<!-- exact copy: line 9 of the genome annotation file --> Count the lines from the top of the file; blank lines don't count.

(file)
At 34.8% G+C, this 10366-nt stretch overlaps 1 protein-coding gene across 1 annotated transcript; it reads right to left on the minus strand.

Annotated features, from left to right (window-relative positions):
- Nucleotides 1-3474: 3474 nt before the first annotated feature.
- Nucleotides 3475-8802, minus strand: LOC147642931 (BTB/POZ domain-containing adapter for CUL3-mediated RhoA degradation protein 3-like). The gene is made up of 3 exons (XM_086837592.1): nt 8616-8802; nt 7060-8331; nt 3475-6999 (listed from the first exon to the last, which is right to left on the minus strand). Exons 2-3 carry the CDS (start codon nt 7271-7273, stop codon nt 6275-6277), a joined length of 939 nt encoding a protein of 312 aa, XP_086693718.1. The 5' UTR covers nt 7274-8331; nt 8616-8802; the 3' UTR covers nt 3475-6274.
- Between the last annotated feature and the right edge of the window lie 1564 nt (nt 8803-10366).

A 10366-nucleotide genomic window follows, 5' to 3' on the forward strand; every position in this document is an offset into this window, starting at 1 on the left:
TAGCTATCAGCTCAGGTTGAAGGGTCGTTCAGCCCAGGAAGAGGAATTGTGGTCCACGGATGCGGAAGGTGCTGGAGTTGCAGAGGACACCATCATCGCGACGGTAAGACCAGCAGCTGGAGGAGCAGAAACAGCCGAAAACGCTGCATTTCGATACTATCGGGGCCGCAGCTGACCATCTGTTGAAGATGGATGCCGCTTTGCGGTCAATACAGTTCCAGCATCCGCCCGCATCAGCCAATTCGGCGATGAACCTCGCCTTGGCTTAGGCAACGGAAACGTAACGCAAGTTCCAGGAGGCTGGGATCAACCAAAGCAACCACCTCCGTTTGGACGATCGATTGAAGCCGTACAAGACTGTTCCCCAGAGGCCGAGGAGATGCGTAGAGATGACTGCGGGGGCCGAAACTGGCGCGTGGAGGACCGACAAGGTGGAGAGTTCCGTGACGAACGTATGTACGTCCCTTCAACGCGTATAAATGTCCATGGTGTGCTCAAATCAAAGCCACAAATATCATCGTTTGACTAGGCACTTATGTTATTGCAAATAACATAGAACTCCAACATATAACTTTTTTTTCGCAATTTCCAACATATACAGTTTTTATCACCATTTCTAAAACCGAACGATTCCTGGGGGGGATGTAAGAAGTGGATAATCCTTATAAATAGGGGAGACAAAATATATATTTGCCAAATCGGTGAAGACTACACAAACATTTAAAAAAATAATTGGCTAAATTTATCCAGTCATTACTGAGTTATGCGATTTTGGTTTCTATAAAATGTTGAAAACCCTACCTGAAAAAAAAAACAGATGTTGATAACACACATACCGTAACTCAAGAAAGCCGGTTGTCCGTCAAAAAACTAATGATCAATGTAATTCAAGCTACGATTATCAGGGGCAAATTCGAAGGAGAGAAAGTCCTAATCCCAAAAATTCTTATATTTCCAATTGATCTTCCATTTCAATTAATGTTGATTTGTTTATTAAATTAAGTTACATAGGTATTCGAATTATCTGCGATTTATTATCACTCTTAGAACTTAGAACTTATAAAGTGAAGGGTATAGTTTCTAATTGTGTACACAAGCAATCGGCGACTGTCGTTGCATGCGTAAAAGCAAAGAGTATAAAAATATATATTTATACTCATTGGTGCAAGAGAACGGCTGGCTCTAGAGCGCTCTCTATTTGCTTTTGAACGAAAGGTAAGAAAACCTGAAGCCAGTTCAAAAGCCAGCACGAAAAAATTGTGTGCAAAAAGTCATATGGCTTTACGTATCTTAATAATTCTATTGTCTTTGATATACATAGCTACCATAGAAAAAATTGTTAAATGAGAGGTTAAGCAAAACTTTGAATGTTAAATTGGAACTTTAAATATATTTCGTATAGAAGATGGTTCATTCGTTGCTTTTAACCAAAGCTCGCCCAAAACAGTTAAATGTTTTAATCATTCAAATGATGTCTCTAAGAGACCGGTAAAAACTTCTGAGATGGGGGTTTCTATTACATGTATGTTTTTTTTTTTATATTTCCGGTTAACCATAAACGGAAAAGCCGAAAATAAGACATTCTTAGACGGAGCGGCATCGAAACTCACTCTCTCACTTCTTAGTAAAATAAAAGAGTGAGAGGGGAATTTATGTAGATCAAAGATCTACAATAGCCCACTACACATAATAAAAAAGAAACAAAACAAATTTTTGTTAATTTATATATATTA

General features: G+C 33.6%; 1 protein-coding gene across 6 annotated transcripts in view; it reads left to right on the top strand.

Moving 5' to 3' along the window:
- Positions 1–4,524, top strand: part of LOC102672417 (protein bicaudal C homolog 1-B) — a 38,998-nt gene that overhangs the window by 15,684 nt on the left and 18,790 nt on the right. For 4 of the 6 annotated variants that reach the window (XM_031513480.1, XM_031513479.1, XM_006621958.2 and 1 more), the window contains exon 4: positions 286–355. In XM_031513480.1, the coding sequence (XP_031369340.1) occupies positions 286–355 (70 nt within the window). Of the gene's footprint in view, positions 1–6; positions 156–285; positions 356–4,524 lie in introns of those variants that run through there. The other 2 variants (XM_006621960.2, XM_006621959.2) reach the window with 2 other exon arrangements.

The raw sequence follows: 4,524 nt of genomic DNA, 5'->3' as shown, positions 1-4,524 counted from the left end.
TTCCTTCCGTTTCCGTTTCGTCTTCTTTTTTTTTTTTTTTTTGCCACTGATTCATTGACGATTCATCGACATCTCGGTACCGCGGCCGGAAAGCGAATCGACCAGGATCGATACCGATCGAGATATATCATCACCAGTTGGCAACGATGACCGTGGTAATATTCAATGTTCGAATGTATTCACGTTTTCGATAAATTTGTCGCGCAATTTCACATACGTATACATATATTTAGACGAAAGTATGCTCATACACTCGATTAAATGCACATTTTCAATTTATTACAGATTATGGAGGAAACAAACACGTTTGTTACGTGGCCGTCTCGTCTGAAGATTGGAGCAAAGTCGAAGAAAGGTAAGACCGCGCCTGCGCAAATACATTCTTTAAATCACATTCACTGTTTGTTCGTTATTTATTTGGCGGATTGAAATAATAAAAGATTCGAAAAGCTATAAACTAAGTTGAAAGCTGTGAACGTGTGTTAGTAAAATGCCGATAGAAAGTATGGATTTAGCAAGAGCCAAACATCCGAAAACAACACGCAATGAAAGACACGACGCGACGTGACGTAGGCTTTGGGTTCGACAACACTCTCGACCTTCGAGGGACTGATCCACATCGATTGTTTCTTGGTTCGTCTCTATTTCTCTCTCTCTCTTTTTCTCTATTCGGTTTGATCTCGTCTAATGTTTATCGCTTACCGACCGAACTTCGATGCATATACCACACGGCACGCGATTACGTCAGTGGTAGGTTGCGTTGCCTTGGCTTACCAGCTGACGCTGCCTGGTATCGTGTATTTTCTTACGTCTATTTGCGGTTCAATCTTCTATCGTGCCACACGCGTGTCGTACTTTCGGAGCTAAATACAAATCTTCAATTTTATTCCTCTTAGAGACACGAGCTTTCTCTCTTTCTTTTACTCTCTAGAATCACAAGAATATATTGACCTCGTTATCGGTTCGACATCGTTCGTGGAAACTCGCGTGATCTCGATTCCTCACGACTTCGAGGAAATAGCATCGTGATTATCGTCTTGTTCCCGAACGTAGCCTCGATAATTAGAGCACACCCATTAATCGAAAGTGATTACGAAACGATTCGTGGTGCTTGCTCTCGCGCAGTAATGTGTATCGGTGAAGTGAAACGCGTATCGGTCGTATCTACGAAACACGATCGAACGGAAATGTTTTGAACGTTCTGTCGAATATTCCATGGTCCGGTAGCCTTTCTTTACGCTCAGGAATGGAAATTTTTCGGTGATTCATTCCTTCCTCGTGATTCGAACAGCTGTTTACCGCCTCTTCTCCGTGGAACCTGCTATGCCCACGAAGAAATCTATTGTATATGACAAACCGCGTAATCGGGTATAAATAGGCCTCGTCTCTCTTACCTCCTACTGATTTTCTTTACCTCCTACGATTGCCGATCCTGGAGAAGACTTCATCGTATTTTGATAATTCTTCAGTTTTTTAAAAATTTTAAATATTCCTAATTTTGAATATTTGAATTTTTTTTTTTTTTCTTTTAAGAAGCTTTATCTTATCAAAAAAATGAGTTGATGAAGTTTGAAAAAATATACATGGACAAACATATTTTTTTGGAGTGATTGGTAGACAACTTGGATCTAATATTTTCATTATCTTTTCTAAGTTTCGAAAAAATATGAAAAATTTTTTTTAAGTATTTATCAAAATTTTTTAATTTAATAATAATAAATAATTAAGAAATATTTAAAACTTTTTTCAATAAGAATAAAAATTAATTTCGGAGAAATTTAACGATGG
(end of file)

Moving 5' to 3' along the window: